• To integrate the nation, a new administrative structure altering the old village boundaries was imposed.
  • A modern military force was developed. Conscription was introduced for all young men over 20 years.
  • Civil liberties and open political struggles were curbed and a legal system was set up to regulate formation of political groups, control holding of meetings, and imposed strict censorship.
  • The Diet and the military were put under the direct command of the emperor. The state was controlled by an oligarchy and the military and the police were given wide powers.
  • The economy was modernised in less than four decades. State capitalism was undertaken with the help of Daimyos and big merchant houses. State industries were sold to ‘Zaibatsu’. Companies Like Mitsubishi and Sumitomo were helped by subsidies and tax benefits.
  • Initially the stress was on strategic industries but was soon followed by other like textiles and cement.

Yes, Japan’s policy of rapid industrialisation was one of the leading factors which led to wars with its neighbours, Russia and China, and destruction of environment.

Japan as a country is poor in natural resources and land is not suitable for agriculture. She needed minerals and raw materials like tin, iron and raw cotton to develop and feed her growing industries.

The unstable political conditions in China fuelled her ambitions for expansion. Demand for natural resources like timber led to environmental destruction. There were increasing incidents of cadmium poisoning and mercury poisoning and air pollution that led to a lot of health issues.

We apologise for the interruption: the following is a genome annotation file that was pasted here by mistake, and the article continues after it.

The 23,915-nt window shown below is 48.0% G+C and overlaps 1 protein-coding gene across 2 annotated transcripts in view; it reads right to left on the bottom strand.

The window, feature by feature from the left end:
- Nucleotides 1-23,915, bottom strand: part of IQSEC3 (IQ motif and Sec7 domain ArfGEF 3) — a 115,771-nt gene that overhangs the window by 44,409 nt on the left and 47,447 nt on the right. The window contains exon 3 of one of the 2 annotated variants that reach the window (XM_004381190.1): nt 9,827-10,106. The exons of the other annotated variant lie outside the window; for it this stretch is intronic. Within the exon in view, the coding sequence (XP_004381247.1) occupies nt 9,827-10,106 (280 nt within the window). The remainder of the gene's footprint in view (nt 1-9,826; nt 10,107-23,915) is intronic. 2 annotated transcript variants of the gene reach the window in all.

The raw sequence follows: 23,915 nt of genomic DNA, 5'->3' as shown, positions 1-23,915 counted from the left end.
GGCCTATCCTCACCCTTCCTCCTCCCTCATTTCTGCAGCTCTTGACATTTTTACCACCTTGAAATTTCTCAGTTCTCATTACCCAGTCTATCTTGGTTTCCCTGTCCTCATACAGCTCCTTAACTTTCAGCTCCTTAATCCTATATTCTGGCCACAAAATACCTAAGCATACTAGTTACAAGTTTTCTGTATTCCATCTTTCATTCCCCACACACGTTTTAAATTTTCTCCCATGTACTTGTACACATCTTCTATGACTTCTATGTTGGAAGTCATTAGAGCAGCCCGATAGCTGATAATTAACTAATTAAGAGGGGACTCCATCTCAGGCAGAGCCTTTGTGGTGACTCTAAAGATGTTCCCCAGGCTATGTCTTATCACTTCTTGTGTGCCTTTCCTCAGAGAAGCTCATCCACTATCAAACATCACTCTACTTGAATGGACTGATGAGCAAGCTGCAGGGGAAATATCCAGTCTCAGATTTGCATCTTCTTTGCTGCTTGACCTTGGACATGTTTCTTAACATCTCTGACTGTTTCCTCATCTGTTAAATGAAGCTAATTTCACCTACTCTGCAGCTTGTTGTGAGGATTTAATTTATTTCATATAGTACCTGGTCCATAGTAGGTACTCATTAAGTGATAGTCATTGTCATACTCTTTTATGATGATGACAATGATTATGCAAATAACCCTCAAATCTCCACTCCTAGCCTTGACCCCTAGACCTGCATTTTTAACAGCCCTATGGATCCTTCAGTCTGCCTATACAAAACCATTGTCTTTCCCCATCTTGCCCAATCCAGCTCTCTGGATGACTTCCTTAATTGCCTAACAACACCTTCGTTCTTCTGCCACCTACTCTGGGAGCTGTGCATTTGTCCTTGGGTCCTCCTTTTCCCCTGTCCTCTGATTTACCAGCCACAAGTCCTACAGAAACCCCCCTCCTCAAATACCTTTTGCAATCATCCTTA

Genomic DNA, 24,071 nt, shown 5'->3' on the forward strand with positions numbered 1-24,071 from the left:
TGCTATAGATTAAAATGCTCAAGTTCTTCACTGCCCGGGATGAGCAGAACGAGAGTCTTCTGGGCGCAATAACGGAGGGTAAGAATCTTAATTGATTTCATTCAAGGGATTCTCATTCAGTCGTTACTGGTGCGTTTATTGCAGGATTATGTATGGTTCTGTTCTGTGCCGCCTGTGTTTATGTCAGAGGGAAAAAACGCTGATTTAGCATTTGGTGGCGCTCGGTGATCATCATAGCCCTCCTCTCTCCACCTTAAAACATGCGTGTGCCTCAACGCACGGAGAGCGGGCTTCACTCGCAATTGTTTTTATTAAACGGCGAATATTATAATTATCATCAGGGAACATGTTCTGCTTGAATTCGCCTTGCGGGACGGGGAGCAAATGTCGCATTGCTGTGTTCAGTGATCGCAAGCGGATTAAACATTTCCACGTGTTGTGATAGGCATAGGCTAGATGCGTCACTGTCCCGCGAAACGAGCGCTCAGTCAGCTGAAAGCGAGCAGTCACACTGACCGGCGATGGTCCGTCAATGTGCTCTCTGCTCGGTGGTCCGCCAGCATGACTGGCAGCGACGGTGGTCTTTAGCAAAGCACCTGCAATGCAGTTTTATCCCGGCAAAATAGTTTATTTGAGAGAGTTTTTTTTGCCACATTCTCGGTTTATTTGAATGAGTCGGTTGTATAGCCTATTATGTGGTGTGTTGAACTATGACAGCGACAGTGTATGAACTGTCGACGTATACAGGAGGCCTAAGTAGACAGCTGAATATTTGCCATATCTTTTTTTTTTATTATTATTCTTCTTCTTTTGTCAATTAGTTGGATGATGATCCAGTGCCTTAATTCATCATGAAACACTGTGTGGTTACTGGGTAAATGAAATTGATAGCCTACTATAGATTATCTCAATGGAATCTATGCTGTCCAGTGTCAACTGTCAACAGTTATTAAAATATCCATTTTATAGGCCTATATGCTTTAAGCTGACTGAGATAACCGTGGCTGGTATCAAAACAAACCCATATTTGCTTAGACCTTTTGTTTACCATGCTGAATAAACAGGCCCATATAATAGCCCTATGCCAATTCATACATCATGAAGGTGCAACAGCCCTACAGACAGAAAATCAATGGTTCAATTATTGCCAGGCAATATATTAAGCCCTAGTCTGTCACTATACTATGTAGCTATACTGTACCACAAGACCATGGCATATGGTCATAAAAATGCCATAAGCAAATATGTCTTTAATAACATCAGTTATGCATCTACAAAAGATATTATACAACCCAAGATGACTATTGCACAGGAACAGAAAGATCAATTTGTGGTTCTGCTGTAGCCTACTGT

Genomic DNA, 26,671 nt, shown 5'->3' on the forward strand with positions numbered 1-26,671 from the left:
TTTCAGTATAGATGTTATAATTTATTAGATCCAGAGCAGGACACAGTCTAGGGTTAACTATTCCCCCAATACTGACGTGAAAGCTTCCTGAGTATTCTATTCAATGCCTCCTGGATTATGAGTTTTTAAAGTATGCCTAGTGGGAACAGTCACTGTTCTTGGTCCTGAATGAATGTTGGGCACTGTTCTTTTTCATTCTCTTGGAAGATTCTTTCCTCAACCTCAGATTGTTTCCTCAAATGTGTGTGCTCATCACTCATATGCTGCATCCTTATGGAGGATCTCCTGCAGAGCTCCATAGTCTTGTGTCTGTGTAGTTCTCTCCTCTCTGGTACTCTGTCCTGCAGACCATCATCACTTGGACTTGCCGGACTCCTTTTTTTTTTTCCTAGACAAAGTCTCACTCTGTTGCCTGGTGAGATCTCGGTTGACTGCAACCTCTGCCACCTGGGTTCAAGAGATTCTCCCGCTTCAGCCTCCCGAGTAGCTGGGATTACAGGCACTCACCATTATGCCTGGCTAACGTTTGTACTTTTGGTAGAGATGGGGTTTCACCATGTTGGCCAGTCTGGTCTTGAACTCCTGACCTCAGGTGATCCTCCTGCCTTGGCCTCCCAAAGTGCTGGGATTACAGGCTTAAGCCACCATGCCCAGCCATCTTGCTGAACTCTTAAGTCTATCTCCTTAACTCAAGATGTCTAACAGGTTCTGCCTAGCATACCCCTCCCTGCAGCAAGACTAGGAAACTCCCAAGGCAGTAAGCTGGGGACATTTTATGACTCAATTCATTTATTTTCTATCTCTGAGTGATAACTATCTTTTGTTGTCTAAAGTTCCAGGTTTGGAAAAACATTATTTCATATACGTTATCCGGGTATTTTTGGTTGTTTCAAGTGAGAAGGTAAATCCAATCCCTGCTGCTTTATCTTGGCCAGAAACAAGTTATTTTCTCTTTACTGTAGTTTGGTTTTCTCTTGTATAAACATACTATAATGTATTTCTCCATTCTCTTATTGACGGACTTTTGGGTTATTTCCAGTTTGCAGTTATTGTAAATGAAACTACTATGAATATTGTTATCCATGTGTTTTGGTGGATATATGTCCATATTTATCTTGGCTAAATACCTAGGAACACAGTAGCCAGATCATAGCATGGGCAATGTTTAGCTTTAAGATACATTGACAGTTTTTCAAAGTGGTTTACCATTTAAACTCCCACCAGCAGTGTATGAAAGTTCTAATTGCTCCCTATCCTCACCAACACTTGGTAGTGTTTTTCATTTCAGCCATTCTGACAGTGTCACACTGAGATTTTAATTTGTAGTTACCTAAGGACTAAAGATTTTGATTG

Japan desired a larger market for its products. It started pursuing her colonial ambitions. The Korean victory suited them as it could be used as a market for her products. In the Sino-Japanese war of 1894-95, China was defeated and Taiwan was annexed.

In 1902, by entering into an alliance with Britain, Japan became the first Asian country to enjoy an equal status with the other colonial power. In the Russo-Japanese war of 1905, Russia too recognised Japan’s interest in Korea.

Japanese industries expanded rapidly during the First World War because of trading boom of the war years. The size of their factories increased. In 1921, when Europe began to revive and recover its lost markets, unemployment and industrial unrest developed. At the same time peasants were hit by rapidly falling price of rice due to bumper harvest.

The world economic crisis of 1929-32 further worsened the situation. It was largely to safeguard and expand her economic interests in the Pacific that Japan bombarded the Pearl Harbour, which resulted in its humiliating defeat and bombardment of Hiroshima and Nagasaki in World War II.

Source-based Questions.

Question 31.
Read the below passage and answer the following questions.